the world of vintage collecting and racing we sometimes lose our way, or do we?
I live in the suburbs of Chicago, Most every weekend I make the trek to the north woods of Wisconsin to visit my folks who have retired there, Nary a ride goes by where I don't jump off the interstate to travel the back roads. I know where the sled guys are and you never know when you may spot that glitter of chrome in some weeds adjacent to that farmers barn that may produce the forgotten about muscle sled from the past.
If your on this website and reading this you know exactly what I'm talking about, The elusive barn find , The deal, The sled that you can load in your truck then drive over to your buddies house and say look what I found.
If your like me the reward is the journey, Not just the destination. You hear about the sled, then ask when you can see the sled, Then try and strike a deal to get the sled. It all part of the process.
I have had some good fortune finding sleds, The best was a free 1978 Ski doo sno-pro, I have also been subject to overpaying for race sleds as well, again part of the process.
The one thing that's never lost on me is how I feel when someone says, "Hey I found a sled for you" you wonder what its going to be, Is it a Roll o Flex? Allouette Villain? or is it a 1970 Olympic........
Funny thing for me is I will restore anything, I have what I consider to be some of the nicest Twin Tracks and Sno-Pros that can be found, But I love the consumer sleds as well. Like me I'm sure this is what most of you can relate to as this is what our parents had
The beauty of the consumer sleds is they are easy to find and won't drain the pocketbook, Anyone who has searched for 250 Rotax sno-pro pistons, Knows that finding the high end stuff can be as much fun as a colonoscopy.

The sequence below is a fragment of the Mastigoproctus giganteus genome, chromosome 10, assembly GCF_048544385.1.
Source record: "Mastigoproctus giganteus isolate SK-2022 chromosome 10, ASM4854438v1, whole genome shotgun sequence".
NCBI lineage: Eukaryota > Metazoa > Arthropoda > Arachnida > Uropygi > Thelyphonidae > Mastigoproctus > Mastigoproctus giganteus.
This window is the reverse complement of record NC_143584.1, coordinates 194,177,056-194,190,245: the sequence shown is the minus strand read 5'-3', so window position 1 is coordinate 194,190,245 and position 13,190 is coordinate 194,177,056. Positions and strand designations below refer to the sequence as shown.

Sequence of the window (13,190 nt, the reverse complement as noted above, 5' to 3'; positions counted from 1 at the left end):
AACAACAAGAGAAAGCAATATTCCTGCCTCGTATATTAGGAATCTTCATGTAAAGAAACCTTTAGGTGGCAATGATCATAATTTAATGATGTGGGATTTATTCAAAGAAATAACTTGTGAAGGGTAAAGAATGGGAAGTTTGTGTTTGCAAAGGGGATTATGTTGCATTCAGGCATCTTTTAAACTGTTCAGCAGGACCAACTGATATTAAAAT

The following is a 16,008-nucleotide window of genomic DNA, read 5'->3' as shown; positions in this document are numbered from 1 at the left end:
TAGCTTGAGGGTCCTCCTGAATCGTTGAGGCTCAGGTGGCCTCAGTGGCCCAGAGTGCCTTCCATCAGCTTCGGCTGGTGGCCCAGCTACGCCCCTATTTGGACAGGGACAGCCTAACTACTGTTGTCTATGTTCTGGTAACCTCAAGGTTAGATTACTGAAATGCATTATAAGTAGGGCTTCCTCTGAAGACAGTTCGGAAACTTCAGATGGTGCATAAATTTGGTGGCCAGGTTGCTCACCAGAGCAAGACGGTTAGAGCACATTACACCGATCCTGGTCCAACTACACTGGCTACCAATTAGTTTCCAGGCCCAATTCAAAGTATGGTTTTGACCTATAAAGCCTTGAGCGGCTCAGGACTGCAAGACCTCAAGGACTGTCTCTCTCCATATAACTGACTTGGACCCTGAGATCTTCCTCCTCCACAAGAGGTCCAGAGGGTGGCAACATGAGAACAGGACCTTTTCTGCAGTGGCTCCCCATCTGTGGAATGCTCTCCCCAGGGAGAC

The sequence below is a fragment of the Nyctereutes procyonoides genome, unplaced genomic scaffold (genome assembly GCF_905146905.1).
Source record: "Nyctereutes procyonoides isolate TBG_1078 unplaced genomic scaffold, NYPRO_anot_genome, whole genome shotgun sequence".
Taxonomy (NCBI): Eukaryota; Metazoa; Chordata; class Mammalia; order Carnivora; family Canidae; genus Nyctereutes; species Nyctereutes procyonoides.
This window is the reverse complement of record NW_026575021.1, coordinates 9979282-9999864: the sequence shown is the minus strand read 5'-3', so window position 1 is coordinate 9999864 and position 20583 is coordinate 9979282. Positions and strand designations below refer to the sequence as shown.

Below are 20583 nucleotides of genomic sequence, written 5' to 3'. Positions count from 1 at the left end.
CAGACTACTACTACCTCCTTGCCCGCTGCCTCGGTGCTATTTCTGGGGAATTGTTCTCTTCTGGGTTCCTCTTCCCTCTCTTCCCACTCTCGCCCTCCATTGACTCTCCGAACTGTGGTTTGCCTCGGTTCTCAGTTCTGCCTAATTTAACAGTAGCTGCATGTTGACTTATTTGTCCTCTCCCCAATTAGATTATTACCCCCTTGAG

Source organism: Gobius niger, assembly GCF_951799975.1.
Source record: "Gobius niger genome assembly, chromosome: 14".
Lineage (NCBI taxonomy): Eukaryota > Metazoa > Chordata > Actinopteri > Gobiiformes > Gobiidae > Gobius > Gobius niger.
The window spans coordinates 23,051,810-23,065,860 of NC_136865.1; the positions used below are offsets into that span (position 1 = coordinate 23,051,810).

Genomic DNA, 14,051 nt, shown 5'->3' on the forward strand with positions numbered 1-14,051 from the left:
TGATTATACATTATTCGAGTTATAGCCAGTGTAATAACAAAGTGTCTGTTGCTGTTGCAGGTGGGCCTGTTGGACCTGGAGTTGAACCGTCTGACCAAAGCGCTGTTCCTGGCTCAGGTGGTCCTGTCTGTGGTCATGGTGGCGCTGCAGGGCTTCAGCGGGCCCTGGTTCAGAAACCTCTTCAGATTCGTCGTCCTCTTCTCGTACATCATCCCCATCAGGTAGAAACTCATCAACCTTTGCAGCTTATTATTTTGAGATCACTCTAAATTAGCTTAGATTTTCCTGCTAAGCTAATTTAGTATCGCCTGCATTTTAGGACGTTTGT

Last week I got a call from a friend of mine who is a John Deere tractor collector, He's always in barns. He knows vintage and can restore better than anyone. Problem is he know vintage tractors, not snowmobiles. Don't get me wrong its an awesome hobby and his collection could be in the Smithsonian. but alas, he does not know vintage sleds.
The picture that I have posted is that of some pretty common 1970 Olys and a Yamaha. All three in nice shape for a restore and he offered one up to me for 150 bucks. The thought of any old sled excites me, I'm pretty sure you can relate to this addiction. Even my race buddies have these kinds of sleds just to vintage ride.
So here I am at my friends garage looking at this 1970 Olympic when I should really be finishing up the 1982 Ski-doo Sno-pro I have been restoring, But I'm at his barn looking at this very common sled, as I walkup to what are two very complete ski-doo Olys with all the parts intact including the air boxes, I think to myself just leave you don't need these. A matter of fact I have a very nice one in my collection already.
That's when I notice something that Immediately made these old doo's worth while and took me back to being a 5 year old again. For many years I have been keeping an eye out for my old sleds, One a Rupp 44 Sprint, The other a Ski-doo. These sleds would be easy for me to spot due to the work of my dad, He was a sheet metal worker and was a brilliant fabricator. He made custom gas cans that would hold an extra two gallons of gas the fit in odd places under the hood.
These were not my old sleds.
But the thing that was cool is the Ski-doos were purchased at the same dealership that my dad bought our Ski-doos at years ago. And these sleds had the "Thede" Marine plastic dealer logo right where I remember them when I was a kid. I remember going to that dealership with dad and admiring the 340 Blizzard the owner had in the showroom. That logo was worth more than the sled, and this time I over paid for a logo of all things! But the beauty is in the memories that logo brings back.
It then dawned on me that out of all my fancy sleds, and the continuous searching for more, that the beauty isn't in the serial number, or low production of a collector sled. The beauty is in anything with